Difficulties and challenges faced by female politicians in the Libyan south:
Despite successful participation of female politicians in the south, they still struggle to with the societal stereotype of women in politics being out of the norm.
One of the challenges faced by these women in political parties is the fear of these parties of nominating women as their representatives as it is viewed as an adventure for fear of the religious beliefs and misogyny costing them the votes of most men.
Due to the absence of previous political experience many women participants have not established clear participation plan and have chosen broad slogans and relied mainly on their personal reputation within their respective areas.
Few of the participants have used very simple tools as posters in the streets and online forums to attract the attention of voters.
Female candidates expressed they felt pressured and discouraged even by family members and friends who don’t believe women belong in politics and who felt that her participation in this field would negatively affect her reputation and get in the way of marriage.
The election posters of many female candidates were vandalized repeatedly, their faces were painted over and some were torn down altogether while the men’s posters were left unharmed.
In Sebha, some female candidates chose not to share their picture in their posters knowing that it could cause a disruption in a community that isn’t exactly open to having pictures of women up in open squares across town, but even those posters were vandalized.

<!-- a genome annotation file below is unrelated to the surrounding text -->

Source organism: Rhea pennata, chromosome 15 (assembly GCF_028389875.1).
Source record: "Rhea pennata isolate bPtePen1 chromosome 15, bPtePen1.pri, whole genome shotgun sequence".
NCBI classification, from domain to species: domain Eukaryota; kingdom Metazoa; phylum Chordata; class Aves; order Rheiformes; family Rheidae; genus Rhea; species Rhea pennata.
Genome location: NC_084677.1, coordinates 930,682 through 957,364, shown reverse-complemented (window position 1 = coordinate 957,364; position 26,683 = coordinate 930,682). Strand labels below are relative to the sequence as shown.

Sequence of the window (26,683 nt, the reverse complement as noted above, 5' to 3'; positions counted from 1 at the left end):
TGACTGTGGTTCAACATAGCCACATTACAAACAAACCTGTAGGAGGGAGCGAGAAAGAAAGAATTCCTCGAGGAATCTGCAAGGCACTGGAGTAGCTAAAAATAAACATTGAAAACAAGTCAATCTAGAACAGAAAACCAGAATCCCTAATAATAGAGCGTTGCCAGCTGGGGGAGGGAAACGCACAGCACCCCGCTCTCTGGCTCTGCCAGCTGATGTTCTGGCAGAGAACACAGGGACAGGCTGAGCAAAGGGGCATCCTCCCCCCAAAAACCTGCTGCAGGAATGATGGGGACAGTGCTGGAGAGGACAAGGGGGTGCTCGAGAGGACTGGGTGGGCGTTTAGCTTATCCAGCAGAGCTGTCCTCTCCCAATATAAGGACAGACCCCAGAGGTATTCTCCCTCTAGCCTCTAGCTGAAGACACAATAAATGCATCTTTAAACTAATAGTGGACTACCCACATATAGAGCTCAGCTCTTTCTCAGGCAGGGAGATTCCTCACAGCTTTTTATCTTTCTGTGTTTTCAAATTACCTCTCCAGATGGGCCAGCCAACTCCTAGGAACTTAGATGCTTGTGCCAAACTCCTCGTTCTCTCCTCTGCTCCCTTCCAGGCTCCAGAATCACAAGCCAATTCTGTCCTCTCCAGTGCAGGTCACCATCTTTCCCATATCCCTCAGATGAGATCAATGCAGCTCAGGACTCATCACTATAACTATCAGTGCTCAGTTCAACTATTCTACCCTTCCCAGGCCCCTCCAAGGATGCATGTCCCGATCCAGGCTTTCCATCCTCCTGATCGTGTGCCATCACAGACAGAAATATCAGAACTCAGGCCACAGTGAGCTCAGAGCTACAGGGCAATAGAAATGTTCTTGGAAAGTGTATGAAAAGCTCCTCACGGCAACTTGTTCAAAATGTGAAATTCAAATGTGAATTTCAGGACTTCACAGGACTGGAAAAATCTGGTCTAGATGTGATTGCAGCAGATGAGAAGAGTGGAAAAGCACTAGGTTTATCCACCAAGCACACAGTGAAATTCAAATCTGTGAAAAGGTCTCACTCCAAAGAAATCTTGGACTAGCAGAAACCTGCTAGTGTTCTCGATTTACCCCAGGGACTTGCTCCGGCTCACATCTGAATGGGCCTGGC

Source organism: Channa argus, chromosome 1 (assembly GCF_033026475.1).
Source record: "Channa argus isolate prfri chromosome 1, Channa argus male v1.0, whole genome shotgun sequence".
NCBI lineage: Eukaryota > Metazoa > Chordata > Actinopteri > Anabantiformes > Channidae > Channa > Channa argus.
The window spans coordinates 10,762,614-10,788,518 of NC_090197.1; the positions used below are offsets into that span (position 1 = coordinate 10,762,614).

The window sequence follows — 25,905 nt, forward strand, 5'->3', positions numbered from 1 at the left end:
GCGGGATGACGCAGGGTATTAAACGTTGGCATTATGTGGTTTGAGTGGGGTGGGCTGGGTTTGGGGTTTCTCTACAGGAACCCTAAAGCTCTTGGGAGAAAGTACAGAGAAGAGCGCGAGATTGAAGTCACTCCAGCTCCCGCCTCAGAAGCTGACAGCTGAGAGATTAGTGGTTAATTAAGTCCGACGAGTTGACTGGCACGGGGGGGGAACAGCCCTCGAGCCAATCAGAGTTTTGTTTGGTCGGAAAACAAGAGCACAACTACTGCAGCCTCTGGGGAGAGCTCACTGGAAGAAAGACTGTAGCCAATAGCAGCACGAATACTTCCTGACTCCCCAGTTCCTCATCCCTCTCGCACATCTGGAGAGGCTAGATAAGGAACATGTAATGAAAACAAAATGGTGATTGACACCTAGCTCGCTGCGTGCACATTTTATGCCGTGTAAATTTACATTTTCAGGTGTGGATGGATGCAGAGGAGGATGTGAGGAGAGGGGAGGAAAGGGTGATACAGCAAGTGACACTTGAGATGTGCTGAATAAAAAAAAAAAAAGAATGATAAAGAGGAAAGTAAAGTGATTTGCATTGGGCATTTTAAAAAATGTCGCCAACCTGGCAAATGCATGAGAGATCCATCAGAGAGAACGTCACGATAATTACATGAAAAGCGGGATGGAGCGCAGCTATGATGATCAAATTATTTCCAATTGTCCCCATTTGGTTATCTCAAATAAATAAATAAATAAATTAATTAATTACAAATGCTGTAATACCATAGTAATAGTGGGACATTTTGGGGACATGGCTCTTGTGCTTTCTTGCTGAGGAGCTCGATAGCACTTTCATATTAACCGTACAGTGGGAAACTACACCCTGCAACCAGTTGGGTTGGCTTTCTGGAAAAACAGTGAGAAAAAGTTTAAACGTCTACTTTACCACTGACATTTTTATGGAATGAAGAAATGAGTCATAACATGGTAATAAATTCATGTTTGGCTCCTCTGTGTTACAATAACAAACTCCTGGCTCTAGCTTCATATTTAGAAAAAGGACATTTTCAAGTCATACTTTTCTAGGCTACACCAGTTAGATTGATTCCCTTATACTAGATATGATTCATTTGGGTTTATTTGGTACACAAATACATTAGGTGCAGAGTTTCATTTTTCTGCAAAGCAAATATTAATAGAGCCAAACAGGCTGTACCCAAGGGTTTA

One evening before the elections, a candidate from Sebha was handing out her election brochure to passers and chanting “support women” only to hear a man reply saying “a woman’s place is at home”.
The portion of female adults that voted reached 39%, yet most of the female voters rejected the idea of voting for women and supported men instead which resulted in women only winning one seat. This sign of distrust towards their own gender might be a reflection of sexism and male privilege in this society.
Women candidates went from making up 19% in GNC elections in 2012 to 9% in the LHR elections in 2014.
The lack of security in Libya, especially in the south of the country has become a major obstacle that’s facing women causing the decline of their participation in all political procedures. certain safety measures need to be achieved immediately to have women actively participate at all levels socially and politically, with no threats to their well-being.
The Libyan community must understand the significance of women’s role in building a developed country. Women’s participation in decision-making should be encouraged and their work should not be dismissed or ridiculed.
Major changes need to be made to increase participation in all legislative bodies, for example a gender quota system should be considered to ensure that women constitute a fair percentage of the members of a body of the government. To be able to support women leaders in decision making roles, their attributes to the success of a government should be shared with the public and the recruitment process should be transparent.
To empower women, we need to educate the society about the importance of her inclusion in the political process.
We need to set laws that support gender equality in all aspects, that guard human rights and empower the legal system. Those changes will positively affect the role of women in politics.
Engaging men in gender awareness and having them understand that women empowerment will improve mutual understanding and skills and develop competencies necessary to building an inclusive and equal society.
The security situation should be made priority and challenges holding women back should be taken into consideration.
A Gender quota system should be applied aiming to achieve at least 30% to guarantee real inclusion in decision making.
The international movements supporting women networks in Libya should be acknowledge for their work and allowed to have easier contact with citizens.
The media and educational institutions should install awareness about gender inequality and the stereotypical image of women in leadership roles.